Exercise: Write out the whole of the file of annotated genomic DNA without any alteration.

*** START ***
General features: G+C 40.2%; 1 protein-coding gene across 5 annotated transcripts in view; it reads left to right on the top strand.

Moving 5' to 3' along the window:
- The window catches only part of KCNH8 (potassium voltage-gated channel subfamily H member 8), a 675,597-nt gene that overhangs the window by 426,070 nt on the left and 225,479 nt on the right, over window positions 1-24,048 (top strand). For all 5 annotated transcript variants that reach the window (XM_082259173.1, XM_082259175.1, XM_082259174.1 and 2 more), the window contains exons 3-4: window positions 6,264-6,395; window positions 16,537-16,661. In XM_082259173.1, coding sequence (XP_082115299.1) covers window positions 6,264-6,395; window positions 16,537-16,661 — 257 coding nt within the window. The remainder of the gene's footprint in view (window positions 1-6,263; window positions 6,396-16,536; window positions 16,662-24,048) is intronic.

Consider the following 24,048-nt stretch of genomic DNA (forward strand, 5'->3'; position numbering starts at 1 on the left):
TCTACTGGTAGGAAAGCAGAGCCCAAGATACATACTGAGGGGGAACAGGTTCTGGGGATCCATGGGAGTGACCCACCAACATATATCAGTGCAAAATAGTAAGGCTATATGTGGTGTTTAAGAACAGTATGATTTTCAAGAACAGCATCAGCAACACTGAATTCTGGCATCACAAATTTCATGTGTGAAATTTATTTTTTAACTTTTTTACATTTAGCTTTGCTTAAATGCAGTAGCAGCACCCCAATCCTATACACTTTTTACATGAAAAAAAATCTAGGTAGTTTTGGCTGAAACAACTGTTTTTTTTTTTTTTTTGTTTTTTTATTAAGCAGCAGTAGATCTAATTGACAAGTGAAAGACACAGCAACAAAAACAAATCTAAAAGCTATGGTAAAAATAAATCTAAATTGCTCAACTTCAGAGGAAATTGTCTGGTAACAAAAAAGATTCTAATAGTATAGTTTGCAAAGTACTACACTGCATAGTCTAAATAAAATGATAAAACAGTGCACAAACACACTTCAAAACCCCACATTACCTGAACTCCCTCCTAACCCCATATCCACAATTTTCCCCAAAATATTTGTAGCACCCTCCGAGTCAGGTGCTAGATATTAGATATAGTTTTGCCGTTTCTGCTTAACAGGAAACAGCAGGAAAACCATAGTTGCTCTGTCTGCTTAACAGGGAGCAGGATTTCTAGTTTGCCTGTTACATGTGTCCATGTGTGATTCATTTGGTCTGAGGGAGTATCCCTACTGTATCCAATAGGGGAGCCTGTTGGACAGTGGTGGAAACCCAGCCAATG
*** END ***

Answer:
General features: G+C 40.2%; 1 protein-coding gene across 5 annotated transcripts in view; it reads left to right on the top strand.

Moving 5' to 3' along the window:
- The window catches only part of KCNH8 (potassium voltage-gated channel subfamily H member 8), a 675,597-nt gene that overhangs the window by 426,070 nt on the left and 225,479 nt on the right, over window positions 1-24,048 (top strand). For all 5 annotated transcript variants that reach the window (XM_082259173.1, XM_082259175.1, XM_082259174.1 and 2 more), the window contains exons 3-4: window positions 6,264-6,395; window positions 16,537-16,661. In XM_082259173.1, coding sequence (XP_082115299.1) covers window positions 6,264-6,395; window positions 16,537-16,661 — 257 coding nt within the window. The remainder of the gene's footprint in view (window positions 1-6,263; window positions 6,396-16,536; window positions 16,662-24,048) is intronic.

Consider the following 24,048-nt stretch of genomic DNA (forward strand, 5'->3'; position numbering starts at 1 on the left):
TCTACTGGTAGGAAAGCAGAGCCCAAGATACATACTGAGGGGGAACAGGTTCTGGGGATCCATGGGAGTGACCCACCAACATATATCAGTGCAAAATAGTAAGGCTATATGTGGTGTTTAAGAACAGTATGATTTTCAAGAACAGCATCAGCAACACTGAATTCTGGCATCACAAATTTCATGTGTGAAATTTATTTTTTAACTTTTTTACATTTAGCTTTGCTTAAATGCAGTAGCAGCACCCCAATCCTATACACTTTTTACATGAAAAAAAATCTAGGTAGTTTTGGCTGAAACAACTGTTTTTTTTTTTTTTTTGTTTTTTTATTAAGCAGCAGTAGATCTAATTGACAAGTGAAAGACACAGCAACAAAAACAAATCTAAAAGCTATGGTAAAAATAAATCTAAATTGCTCAACTTCAGAGGAAATTGTCTGGTAACAAAAAAGATTCTAATAGTATAGTTTGCAAAGTACTACACTGCATAGTCTAAATAAAATGATAAAACAGTGCACAAACACACTTCAAAACCCCACATTACCTGAACTCCCTCCTAACCCCATATCCACAATTTTCCCCAAAATATTTGTAGCACCCTCCGAGTCAGGTGCTAGATATTAGATATAGTTTTGCCGTTTCTGCTTAACAGGAAACAGCAGGAAAACCATAGTTGCTCTGTCTGCTTAACAGGGAGCAGGATTTCTAGTTTGCCTGTTACATGTGTCCATGTGTGATTCATTTGGTCTGAGGGAGTATCCCTACTGTATCCAATAGGGGAGCCTGTTGGACAGTGGTGGAAACCCAGCCAATG